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Genocide, with a little help

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In the past week there has been another series of attacks on Tamil civilians and prominent Tamil leaders.
Last Wednesday an artillery barrage by the Sri Lanka Army targeted at a refugee shelter in Vaharai that housed thousands of displaced Tamils killed over 60 people, most of them women and children, and injured a hundred more. Tens of thousand of Tamils already driven from their homes in Trincomalee are now in a panic.
Two days later, gunmen assassinated Tamil National Alliance (TNA) parliamentarian, Sasikala Raviraj, a vocal supporter of Tamil self-determination, who had recently been vociferous in challenging the Sri Lankan. The state sanctioned this killing. It is part of the wider effort to destroy the Tamil challenge to its rule.
The shelling of civilians at Vaharai was followed soon after by a Sri Lankan military ground attack there. No doubt the offensive will yet again be justified by Colombo as a pre-emptive strike to prevent an offensive by the Liberation Tigers of Tamil Eelam (LTTE).
Such bouts of violence against the Tamils have been repeated time and again during Sri Lanka’s decades’ long ethnic conflict whenever the state has reverted to its favoured efforts to crush the Tamil struggle for self rule by military means.
The difference on this occasion is the how more obviously assistance is being extended by the international community to Colombo’s onslaught.
The Tamils had hoped that the most recent peace process would be unlike past efforts at negotiating with the Sri Lankan state. The unprecedented intense participation of the International Community, as facilitators, Co-chairs and financiers of the peace process was intended to ensure a fair settlement to the long running and bloody dispute.
Instead this engagement proved to be yet another futile negotiation with an intransigent state secure of international support. Promises to resettle the third of Tamils who are displaced from their homes by military action were never kept.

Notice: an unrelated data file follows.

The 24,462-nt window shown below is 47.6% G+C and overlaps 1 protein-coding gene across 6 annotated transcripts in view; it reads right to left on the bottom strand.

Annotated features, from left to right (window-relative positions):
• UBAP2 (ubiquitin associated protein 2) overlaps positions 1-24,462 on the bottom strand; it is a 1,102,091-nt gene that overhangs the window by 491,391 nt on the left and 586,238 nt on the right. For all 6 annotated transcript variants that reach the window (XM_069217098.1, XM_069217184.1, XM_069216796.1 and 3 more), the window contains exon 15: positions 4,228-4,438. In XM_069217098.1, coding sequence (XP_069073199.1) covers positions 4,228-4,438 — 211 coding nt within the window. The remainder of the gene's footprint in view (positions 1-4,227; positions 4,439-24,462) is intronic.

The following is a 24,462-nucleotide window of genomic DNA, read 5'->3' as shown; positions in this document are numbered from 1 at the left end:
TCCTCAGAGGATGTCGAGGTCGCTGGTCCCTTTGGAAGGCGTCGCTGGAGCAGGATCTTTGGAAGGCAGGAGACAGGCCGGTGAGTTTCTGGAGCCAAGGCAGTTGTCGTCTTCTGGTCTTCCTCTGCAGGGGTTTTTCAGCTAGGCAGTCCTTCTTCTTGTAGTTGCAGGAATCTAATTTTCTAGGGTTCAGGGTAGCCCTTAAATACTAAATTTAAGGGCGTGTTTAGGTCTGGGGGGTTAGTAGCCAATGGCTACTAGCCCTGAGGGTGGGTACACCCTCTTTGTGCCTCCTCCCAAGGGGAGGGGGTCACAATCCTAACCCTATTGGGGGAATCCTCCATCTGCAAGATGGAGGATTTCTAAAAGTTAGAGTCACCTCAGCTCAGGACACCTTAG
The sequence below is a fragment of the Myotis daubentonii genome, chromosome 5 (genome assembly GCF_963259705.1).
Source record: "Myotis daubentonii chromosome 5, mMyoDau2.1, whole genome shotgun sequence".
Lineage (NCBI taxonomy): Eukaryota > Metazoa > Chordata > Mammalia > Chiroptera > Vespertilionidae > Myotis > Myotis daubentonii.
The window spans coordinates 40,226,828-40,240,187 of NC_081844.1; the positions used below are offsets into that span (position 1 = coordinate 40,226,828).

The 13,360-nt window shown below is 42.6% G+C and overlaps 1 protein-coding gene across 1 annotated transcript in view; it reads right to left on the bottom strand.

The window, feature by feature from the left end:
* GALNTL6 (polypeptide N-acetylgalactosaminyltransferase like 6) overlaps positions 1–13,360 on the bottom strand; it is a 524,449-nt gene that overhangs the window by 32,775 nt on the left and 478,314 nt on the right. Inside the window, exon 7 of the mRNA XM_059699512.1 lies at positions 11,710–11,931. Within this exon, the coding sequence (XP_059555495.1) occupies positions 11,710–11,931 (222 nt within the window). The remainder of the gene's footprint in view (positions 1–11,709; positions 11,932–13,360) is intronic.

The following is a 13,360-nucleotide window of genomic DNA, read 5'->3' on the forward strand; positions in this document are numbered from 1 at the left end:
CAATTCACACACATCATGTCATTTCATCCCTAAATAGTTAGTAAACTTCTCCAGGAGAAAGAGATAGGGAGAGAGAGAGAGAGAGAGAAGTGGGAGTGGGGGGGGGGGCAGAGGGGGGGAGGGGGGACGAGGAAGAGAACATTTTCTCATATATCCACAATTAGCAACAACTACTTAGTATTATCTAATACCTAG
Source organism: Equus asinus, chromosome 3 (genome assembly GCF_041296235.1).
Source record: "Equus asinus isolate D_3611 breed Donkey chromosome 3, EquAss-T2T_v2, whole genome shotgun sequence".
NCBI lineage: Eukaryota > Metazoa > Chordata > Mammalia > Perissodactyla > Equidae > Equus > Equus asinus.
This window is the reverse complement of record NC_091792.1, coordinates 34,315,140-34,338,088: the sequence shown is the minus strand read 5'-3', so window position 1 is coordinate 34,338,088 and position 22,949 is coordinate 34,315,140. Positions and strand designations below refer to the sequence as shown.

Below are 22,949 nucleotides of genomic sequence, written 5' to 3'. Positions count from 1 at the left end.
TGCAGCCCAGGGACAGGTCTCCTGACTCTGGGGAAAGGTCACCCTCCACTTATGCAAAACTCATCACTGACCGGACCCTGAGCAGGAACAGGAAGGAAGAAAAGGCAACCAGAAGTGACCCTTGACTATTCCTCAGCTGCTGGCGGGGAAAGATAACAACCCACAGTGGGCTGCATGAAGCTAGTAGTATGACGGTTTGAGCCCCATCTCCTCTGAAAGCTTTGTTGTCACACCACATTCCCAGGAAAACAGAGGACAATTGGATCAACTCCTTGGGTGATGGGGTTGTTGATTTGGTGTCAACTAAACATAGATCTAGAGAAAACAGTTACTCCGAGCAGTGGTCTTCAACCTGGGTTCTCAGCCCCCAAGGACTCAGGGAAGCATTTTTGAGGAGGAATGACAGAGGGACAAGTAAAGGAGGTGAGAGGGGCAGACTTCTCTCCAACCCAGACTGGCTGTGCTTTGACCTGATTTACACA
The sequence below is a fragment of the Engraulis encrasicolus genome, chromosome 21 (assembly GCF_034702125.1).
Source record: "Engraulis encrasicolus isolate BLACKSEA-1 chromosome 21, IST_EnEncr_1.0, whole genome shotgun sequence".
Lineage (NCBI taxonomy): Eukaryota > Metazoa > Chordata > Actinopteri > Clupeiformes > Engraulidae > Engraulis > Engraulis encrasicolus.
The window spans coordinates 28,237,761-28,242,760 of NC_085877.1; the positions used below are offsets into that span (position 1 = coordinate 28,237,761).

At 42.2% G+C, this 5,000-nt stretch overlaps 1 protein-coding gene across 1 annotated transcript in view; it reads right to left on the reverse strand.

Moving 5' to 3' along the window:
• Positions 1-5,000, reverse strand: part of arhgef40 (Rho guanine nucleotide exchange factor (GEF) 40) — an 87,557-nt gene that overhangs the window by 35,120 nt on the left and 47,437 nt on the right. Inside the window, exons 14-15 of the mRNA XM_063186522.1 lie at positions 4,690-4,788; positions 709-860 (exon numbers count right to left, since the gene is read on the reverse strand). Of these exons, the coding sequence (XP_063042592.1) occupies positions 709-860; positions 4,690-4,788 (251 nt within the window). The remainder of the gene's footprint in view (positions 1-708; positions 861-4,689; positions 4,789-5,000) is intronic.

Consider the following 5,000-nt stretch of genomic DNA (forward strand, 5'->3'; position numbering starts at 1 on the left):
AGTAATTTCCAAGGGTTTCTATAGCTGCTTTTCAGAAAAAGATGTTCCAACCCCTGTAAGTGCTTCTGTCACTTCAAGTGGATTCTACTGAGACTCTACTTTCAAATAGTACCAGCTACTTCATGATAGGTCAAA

Even the internationally-brokered agreement to share tsunami aid was obstructed, conveniently blamed on a judicial system whose inherent bias is one of the core sources of the ethnic conflict.
Instead of utilising the political, financial and military tools at their disposal to rectify the Sri Lankan state’s failings, the international community has continued to fully support and engage with it.
This support has continued to be forthcoming in the face of a blatant campaign of terror targeting the foundations of Tamil society, especially those brave enough to voice their support for the Tamil cause of self-determination (an aspiration which has already been deemed illegal within Sri Lanka’s constitution).
Tamil politicians, academics, human rights activists, aid workers, students and members of the judiciary have been systematically ‘disappeared’ or nurdered by the security forces or allied paramilitaries.
Hundreds of individuals are ‘disappearing’ in the custody of Sri Lanka’s armed forces or the paramilitaries. The victims’ ‘crimes’ could be as dangerous as being vocal in their support of the Tamil cause (say by participating in the Pongu Thamil rallies), or even that they are a friend or relative of someone who is supportive.
The onset of starvation amongst hundreds of thousand of people amid the government’s blockade in parts of the Tamil homeland has had little visible impact on foreign policy towards Colombo. Sri Lanka continues to enjoy economic, diplomatic and military ties with the rest of the world.